Degenerative diseases, in which the brain is destroyed, turning into a kind of sponge, have been known for a long time.In sick animals, vacuoles – microscopic pores – are visible on a section of the brain under a microscope. A diseased brain resembles a porous sponge, hence the scientific name of this group of diseases – spongiform encephalopathy.
Spongiform encephalopathy affects cows, sheep (the so-called scrapie disease), goats, rodents and even cats. The animal dies from complete brain destruction. Similar diseases, although extremely rare, are found in humans: kuru disease (common among the Papuans of New Guinea) and Creutzfel dta-Jakob disease.The latter has been known since the last century and affects approximately one in a million elderly people. First, the patient’s coordination of movements is disturbed, then complete memory loss occurs, the sufferer is overcome by convulsions. As a result, the patient dies.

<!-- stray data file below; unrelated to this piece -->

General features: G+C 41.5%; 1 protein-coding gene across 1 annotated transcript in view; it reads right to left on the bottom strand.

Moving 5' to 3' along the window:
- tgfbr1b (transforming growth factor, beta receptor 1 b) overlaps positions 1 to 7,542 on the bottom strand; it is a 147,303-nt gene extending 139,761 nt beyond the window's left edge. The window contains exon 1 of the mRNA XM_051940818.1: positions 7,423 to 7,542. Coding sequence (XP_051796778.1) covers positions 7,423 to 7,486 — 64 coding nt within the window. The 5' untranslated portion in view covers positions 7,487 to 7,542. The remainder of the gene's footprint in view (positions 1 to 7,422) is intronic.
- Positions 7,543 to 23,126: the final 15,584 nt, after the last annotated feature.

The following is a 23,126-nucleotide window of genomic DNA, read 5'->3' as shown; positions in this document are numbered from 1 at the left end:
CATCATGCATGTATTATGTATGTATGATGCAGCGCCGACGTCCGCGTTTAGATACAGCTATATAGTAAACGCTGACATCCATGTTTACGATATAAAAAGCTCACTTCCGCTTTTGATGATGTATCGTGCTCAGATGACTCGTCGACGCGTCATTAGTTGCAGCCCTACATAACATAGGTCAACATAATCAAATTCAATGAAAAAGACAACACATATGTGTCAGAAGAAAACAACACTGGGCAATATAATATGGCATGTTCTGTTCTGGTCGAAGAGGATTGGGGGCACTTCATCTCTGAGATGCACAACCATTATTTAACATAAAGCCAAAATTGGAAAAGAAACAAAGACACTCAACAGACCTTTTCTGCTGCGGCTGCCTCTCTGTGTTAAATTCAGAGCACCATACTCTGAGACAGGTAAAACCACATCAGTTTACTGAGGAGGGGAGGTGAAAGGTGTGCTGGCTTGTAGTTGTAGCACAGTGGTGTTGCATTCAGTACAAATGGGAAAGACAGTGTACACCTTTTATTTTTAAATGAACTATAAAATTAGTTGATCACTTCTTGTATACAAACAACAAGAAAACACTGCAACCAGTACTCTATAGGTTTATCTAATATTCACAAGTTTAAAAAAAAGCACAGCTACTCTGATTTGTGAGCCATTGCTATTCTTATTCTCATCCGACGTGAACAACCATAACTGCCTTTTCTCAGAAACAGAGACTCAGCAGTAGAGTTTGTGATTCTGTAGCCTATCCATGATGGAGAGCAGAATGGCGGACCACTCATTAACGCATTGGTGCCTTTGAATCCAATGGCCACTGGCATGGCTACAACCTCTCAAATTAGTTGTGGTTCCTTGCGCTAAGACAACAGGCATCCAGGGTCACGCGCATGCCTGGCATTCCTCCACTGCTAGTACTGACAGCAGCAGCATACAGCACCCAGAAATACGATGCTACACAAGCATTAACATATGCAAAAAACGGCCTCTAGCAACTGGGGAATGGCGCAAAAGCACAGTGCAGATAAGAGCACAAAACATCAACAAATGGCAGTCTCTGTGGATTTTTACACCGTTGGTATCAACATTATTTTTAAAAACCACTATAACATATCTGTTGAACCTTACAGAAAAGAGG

Scientists have long understood that the causative agent of spongiform encephalopathy “lives” in the brain and bone marrow of animals and humans. The highest concentration of the causative agent of the infection is in the oblong and middle parts of the brain. In meat, it is much lower.
Where did the epidemic come from
Why did a rare disease suddenly take on the character of a cow epidemic? About eight years ago, scientists suggested that the main source of infection for cattle in England is meat and bone meal obtained from sheep carcasses (among which there were animals sick with scrapies) and added to feed. True, bone meal was added to the cow’s diet 50 years ago, and the mad cow disease epidemic broke out only recently.The thing is that 15 years ago in Great Britain the technology of processing sheep carcasses into bone meal was changed – some stages of high-temperature processing were omitted. As a result, the pathogen retained its activity and the cows massively fell ill with spongiform encephalopathy. Most likely, mad cow disease is transmitted through feed, and not directly from one animal to another. Therefore, in a herd, sometimes only one or two cows are sick. But there is a high probability that the disease is transmitted to the cow offspring – from parents to children.